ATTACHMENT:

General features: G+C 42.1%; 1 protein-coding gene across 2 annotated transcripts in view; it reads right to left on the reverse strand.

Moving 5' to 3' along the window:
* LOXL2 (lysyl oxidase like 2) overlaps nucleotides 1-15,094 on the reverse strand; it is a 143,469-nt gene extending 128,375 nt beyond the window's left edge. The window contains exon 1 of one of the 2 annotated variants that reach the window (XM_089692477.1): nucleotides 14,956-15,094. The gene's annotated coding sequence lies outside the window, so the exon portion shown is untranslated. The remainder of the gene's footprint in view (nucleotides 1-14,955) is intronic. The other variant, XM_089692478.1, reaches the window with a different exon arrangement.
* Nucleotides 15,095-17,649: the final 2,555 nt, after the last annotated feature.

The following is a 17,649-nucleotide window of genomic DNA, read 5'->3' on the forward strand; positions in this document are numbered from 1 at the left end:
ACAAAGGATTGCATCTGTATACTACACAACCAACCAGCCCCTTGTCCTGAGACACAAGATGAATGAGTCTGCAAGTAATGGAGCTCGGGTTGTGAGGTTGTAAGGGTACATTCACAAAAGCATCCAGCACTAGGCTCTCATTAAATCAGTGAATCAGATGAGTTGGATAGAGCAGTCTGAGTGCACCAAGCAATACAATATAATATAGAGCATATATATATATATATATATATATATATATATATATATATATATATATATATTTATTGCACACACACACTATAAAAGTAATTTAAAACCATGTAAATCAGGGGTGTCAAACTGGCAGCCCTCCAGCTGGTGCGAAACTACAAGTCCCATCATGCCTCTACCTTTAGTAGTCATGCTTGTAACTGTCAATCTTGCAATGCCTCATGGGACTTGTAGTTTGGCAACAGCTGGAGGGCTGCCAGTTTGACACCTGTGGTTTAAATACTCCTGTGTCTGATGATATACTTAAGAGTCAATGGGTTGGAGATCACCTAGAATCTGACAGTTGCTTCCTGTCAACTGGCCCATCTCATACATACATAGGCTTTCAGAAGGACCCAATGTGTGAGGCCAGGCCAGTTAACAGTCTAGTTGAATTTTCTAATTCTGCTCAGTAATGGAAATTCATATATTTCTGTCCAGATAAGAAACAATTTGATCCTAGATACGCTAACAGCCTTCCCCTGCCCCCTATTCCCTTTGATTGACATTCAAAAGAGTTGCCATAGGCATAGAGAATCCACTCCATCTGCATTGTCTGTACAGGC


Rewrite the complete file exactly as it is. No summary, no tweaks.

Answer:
General features: G+C 42.1%; 1 protein-coding gene across 2 annotated transcripts in view; it reads right to left on the reverse strand.

Moving 5' to 3' along the window:
* LOXL2 (lysyl oxidase like 2) overlaps nucleotides 1-15,094 on the reverse strand; it is a 143,469-nt gene extending 128,375 nt beyond the window's left edge. The window contains exon 1 of one of the 2 annotated variants that reach the window (XM_089692477.1): nucleotides 14,956-15,094. The gene's annotated coding sequence lies outside the window, so the exon portion shown is untranslated. The remainder of the gene's footprint in view (nucleotides 1-14,955) is intronic. The other variant, XM_089692478.1, reaches the window with a different exon arrangement.
* Nucleotides 15,095-17,649: the final 2,555 nt, after the last annotated feature.

The following is a 17,649-nucleotide window of genomic DNA, read 5'->3' on the forward strand; positions in this document are numbered from 1 at the left end:
ACAAAGGATTGCATCTGTATACTACACAACCAACCAGCCCCTTGTCCTGAGACACAAGATGAATGAGTCTGCAAGTAATGGAGCTCGGGTTGTGAGGTTGTAAGGGTACATTCACAAAAGCATCCAGCACTAGGCTCTCATTAAATCAGTGAATCAGATGAGTTGGATAGAGCAGTCTGAGTGCACCAAGCAATACAATATAATATAGAGCATATATATATATATATATATATATATATATATATATATATATATATATATATTTATTGCACACACACACTATAAAAGTAATTTAAAACCATGTAAATCAGGGGTGTCAAACTGGCAGCCCTCCAGCTGGTGCGAAACTACAAGTCCCATCATGCCTCTACCTTTAGTAGTCATGCTTGTAACTGTCAATCTTGCAATGCCTCATGGGACTTGTAGTTTGGCAACAGCTGGAGGGCTGCCAGTTTGACACCTGTGGTTTAAATACTCCTGTGTCTGATGATATACTTAAGAGTCAATGGGTTGGAGATCACCTAGAATCTGACAGTTGCTTCCTGTCAACTGGCCCATCTCATACATACATAGGCTTTCAGAAGGACCCAATGTGTGAGGCCAGGCCAGTTAACAGTCTAGTTGAATTTTCTAATTCTGCTCAGTAATGGAAATTCATATATTTCTGTCCAGATAAGAAACAATTTGATCCTAGATACGCTAACAGCCTTCCCCTGCCCCCTATTCCCTTTGATTGACATTCAAAAGAGTTGCCATAGGCATAGAGAATCCACTCCATCTGCATTGTCTGTACAGGC